Black Lives Matter founder urges Australians to fight racism

ACTIVISTS PROTEST—In this Jan. 26 file photo, Aboriginal activists carry a banner during an Australia Day protest in Adelaide, Australia. The awarding of the Sydney Peace Prize to Black Lives Matter for its work on American race issues is being hailed by local activists as a progressive step, but is also highlighting Australia’s own struggles with race relations. (Tim Dornin/AAP Image via AP)

SYDNEY (AP)—A Black Lives Matter co-founder called on Australians to make a courageous stand and heal the nation’s racial problems and said Nov. 1 the U.S.-based movement was committed to the global struggle of the Black race and solidarity with Australia’s indigenous people.
In Australia to accept the Sydney Peace Prize on behalf of her movement—the first time the 20-year-old award is being bestowed upon an organization—Patrisse Cullors said Australia’s racial problems mirrored those of the United States, where Black Lives Matter began four years ago after the killing of Florida teenager Trayvon Martin.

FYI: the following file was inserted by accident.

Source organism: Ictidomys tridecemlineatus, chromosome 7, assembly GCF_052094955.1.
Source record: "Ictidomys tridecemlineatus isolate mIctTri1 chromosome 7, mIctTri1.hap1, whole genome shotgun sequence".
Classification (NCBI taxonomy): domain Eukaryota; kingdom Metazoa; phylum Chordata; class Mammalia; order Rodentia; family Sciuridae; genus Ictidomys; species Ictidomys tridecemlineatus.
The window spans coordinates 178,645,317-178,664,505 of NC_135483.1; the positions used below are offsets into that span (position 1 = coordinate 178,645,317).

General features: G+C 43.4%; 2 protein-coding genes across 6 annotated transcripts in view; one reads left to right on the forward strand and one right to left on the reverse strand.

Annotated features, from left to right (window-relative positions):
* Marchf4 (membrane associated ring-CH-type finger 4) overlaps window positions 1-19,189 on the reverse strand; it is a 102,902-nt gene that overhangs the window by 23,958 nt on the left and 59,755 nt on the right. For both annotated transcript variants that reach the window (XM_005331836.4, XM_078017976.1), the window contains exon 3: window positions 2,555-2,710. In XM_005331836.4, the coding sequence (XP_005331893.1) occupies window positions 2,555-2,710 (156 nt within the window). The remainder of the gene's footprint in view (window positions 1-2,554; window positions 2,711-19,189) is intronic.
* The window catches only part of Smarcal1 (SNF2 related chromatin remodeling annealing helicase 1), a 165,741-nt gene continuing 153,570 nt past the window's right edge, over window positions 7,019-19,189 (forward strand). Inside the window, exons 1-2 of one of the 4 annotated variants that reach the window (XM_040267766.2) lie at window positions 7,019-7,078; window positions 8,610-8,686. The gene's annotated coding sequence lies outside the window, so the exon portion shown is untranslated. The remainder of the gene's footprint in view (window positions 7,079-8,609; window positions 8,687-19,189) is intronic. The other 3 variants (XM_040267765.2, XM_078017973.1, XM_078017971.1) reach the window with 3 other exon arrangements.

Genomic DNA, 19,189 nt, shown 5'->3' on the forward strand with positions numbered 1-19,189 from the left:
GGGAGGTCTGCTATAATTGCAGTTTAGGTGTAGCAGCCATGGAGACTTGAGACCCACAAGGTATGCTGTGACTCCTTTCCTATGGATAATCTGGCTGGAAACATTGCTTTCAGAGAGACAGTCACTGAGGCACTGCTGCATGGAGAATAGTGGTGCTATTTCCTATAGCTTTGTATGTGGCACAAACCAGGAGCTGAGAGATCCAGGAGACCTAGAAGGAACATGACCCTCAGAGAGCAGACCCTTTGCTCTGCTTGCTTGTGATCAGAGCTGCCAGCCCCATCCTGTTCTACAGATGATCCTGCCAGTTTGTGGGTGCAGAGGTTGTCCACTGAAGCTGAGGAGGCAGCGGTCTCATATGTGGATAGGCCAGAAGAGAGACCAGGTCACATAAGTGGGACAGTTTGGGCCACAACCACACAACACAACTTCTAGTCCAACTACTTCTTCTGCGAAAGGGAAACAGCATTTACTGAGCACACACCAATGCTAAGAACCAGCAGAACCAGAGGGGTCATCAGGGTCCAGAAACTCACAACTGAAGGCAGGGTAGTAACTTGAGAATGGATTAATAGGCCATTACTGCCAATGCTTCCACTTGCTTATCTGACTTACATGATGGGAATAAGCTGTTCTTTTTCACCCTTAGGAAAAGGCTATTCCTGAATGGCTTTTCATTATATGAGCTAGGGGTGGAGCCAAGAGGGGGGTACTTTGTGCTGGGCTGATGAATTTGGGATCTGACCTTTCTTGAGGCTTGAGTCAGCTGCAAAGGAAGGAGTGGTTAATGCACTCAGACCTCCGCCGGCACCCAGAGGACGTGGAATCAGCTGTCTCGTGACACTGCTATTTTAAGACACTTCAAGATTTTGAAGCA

[pullquote]“Many people know about the mass incarceration of people of color in the United States, but most aren’t aware aboriginal and Torres Strait Islander people are the most incarcerated in the world.”
Black Lives Matter co-founder Patrisse Cullors
[/pullquote]In an address to journalists at the National Press Club in Canberra, Cullors said Black Lives Matter had grown from a hashtag in the United States to a group with more than 40 chapters worldwide.
“We stand here today as a Black Lives Matter global network committing to be a part of a long legacy of a global Black struggle and solidarity with the indigenous peoples of Australia, South Sea islanders and Torres Strait Islanders,” Cullors said.
She urged the Australian government to heed the demands of its indigenous communities because too often people found the government to be a silent bystander or perpetuator of the atrocities Black people faced.
“We, Black people, we’ve been courageous. Our ancestors have been courageous. We need you—elected officials, appointed officials, and journalists—it’s your turn to be courageous. We need you to make a choice to heal this country, we need you to believe, to listen to the community in Australia, because silence, that’s the silence that often gives way to more murder … more disadvantages.”


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